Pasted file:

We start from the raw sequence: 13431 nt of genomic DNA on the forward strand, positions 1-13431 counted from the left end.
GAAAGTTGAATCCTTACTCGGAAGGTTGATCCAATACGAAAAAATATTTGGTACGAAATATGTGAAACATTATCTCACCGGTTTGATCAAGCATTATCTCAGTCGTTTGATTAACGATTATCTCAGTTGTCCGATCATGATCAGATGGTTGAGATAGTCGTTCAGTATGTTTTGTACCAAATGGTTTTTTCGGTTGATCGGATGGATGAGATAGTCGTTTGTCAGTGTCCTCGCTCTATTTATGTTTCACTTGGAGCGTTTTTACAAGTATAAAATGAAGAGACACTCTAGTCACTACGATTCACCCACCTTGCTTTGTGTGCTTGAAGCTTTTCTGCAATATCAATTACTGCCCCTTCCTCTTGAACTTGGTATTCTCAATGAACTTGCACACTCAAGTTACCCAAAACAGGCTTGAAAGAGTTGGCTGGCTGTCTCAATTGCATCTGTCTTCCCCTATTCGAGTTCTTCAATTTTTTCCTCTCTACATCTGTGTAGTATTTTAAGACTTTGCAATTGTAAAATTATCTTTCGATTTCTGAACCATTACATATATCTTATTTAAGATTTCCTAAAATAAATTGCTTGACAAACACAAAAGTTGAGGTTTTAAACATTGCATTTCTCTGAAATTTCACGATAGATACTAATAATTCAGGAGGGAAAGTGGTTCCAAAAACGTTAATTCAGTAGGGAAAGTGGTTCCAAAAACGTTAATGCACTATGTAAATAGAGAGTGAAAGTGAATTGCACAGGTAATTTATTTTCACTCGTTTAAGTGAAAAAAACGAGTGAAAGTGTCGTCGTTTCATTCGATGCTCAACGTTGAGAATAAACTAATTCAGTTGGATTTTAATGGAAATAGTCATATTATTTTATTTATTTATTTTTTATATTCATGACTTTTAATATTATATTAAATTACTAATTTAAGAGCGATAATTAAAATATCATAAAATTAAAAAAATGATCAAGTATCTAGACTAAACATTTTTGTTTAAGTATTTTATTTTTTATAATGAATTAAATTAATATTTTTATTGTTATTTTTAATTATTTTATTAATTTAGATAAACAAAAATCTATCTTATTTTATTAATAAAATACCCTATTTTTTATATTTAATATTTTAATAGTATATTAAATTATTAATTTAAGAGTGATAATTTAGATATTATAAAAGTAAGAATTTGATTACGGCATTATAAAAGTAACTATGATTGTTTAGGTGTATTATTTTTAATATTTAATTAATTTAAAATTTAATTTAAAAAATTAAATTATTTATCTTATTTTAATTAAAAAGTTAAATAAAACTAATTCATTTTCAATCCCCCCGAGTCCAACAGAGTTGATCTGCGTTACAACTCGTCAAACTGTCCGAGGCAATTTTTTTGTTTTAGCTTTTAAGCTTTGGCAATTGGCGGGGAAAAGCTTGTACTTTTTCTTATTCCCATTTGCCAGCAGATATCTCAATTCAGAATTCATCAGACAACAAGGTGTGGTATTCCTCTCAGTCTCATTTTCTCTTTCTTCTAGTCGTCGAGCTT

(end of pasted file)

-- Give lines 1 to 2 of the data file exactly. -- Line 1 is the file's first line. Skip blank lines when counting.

We start from the raw sequence: 13431 nt of genomic DNA on the forward strand, positions 1-13431 counted from the left end.
GAAAGTTGAATCCTTACTCGGAAGGTTGATCCAATACGAAAAAATATTTGGTACGAAATATGTGAAACATTATCTCACCGGTTTGATCAAGCATTATCTCAGTCGTTTGATTAACGATTATCTCAGTTGTCCGATCATGATCAGATGGTTGAGATAGTCGTTCAGTATGTTTTGTACCAAATGGTTTTTTCGGTTGATCGGATGGATGAGATAGTCGTTTGTCAGTGTCCTCGCTCTATTTATGTTTCACTTGGAGCGTTTTTACAAGTATAAAATGAAGAGACACTCTAGTCACTACGATTCACCCACCTTGCTTTGTGTGCTTGAAGCTTTTCTGCAATATCAATTACTGCCCCTTCCTCTTGAACTTGGTATTCTCAATGAACTTGCACACTCAAGTTACCCAAAACAGGCTTGAAAGAGTTGGCTGGCTGTCTCAATTGCATCTGTCTTCCCCTATTCGAGTTCTTCAATTTTTTCCTCTCTACATCTGTGTAGTATTTTAAGACTTTGCAATTGTAAAATTATCTTTCGATTTCTGAACCATTACATATATCTTATTTAAGATTTCCTAAAATAAATTGCTTGACAAACACAAAAGTTGAGGTTTTAAACATTGCATTTCTCTGAAATTTCACGATAGATACTAATAATTCAGGAGGGAAAGTGGTTCCAAAAACGTTAATTCAGTAGGGAAAGTGGTTCCAAAAACGTTAATGCACTATGTAAATAGAGAGTGAAAGTGAATTGCACAGGTAATTTATTTTCACTCGTTTAAGTGAAAAAAACGAGTGAAAGTGTCGTCGTTTCATTCGATGCTCAACGTTGAGAATAAACTAATTCAGTTGGATTTTAATGGAAATAGTCATATTATTTTATTTATTTATTTTTTATATTCATGACTTTTAATATTATATTAAATTACTAATTTAAGAGCGATAATTAAAATATCATAAAATTAAAAAAATGATCAAGTATCTAGACTAAACATTTTTGTTTAAGTATTTTATTTTTTATAATGAATTAAATTAATATTTTTATTGTTATTTTTAATTATTTTATTAATTTAGATAAACAAAAATCTATCTTATTTTATTAATAAAATACCCTATTTTTTATATTTAATATTTTAATAGTATATTAAATTATTAATTTAAGAGTGATAATTTAGATATTATAAAAGTAAGAATTTGATTACGGCATTATAAAAGTAACTATGATTGTTTAGGTGTATTATTTTTAATATTTAATTAATTTAAAATTTAATTTAAAAAATTAAATTATTTATCTTATTTTAATTAAAAAGTTAAATAAAACTAATTCATTTTCAATCCCCCCGAGTCCAACAGAGTTGATCTGCGTTACAACTCGTCAAACTGTCCGAGGCAATTTTTTTGTTTTAGCTTTTAAGCTTTGGCAATTGGCGGGGAAAAGCTTGTACTTTTTCTTATTCCCATTTGCCAGCAGATATCTCAATTCAGAATTCATCAGACAACAAGGTGTGGTATTCCTCTCAGTCTCATTTTCTCTTTCTTCTAGTCGTCGAGCTT